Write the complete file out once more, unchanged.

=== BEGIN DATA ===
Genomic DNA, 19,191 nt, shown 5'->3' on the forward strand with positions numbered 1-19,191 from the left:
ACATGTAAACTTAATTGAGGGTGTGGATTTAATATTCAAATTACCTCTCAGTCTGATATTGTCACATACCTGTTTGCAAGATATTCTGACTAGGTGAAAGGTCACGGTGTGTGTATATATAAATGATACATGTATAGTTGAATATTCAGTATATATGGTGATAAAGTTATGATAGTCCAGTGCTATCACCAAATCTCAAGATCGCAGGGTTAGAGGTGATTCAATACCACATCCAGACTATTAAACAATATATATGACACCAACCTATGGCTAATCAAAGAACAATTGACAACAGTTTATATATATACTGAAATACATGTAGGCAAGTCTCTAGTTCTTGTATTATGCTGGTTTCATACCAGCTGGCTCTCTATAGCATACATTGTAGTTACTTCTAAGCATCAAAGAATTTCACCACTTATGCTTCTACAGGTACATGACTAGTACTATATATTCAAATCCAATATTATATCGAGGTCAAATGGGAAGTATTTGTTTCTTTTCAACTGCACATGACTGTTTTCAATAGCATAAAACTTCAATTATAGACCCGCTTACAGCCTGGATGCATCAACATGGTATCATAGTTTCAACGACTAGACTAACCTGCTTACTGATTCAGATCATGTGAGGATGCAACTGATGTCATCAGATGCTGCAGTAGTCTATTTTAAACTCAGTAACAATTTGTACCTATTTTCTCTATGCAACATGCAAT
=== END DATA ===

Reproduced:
Genomic DNA, 19,191 nt, shown 5'->3' on the forward strand with positions numbered 1-19,191 from the left:
ACATGTAAACTTAATTGAGGGTGTGGATTTAATATTCAAATTACCTCTCAGTCTGATATTGTCACATACCTGTTTGCAAGATATTCTGACTAGGTGAAAGGTCACGGTGTGTGTATATATAAATGATACATGTATAGTTGAATATTCAGTATATATGGTGATAAAGTTATGATAGTCCAGTGCTATCACCAAATCTCAAGATCGCAGGGTTAGAGGTGATTCAATACCACATCCAGACTATTAAACAATATATATGACACCAACCTATGGCTAATCAAAGAACAATTGACAACAGTTTATATATATACTGAAATACATGTAGGCAAGTCTCTAGTTCTTGTATTATGCTGGTTTCATACCAGCTGGCTCTCTATAGCATACATTGTAGTTACTTCTAAGCATCAAAGAATTTCACCACTTATGCTTCTACAGGTACATGACTAGTACTATATATTCAAATCCAATATTATATCGAGGTCAAATGGGAAGTATTTGTTTCTTTTCAACTGCACATGACTGTTTTCAATAGCATAAAACTTCAATTATAGACCCGCTTACAGCCTGGATGCATCAACATGGTATCATAGTTTCAACGACTAGACTAACCTGCTTACTGATTCAGATCATGTGAGGATGCAACTGATGTCATCAGATGCTGCAGTAGTCTATTTTAAACTCAGTAACAATTTGTACCTATTTTCTCTATGCAACATGCAAT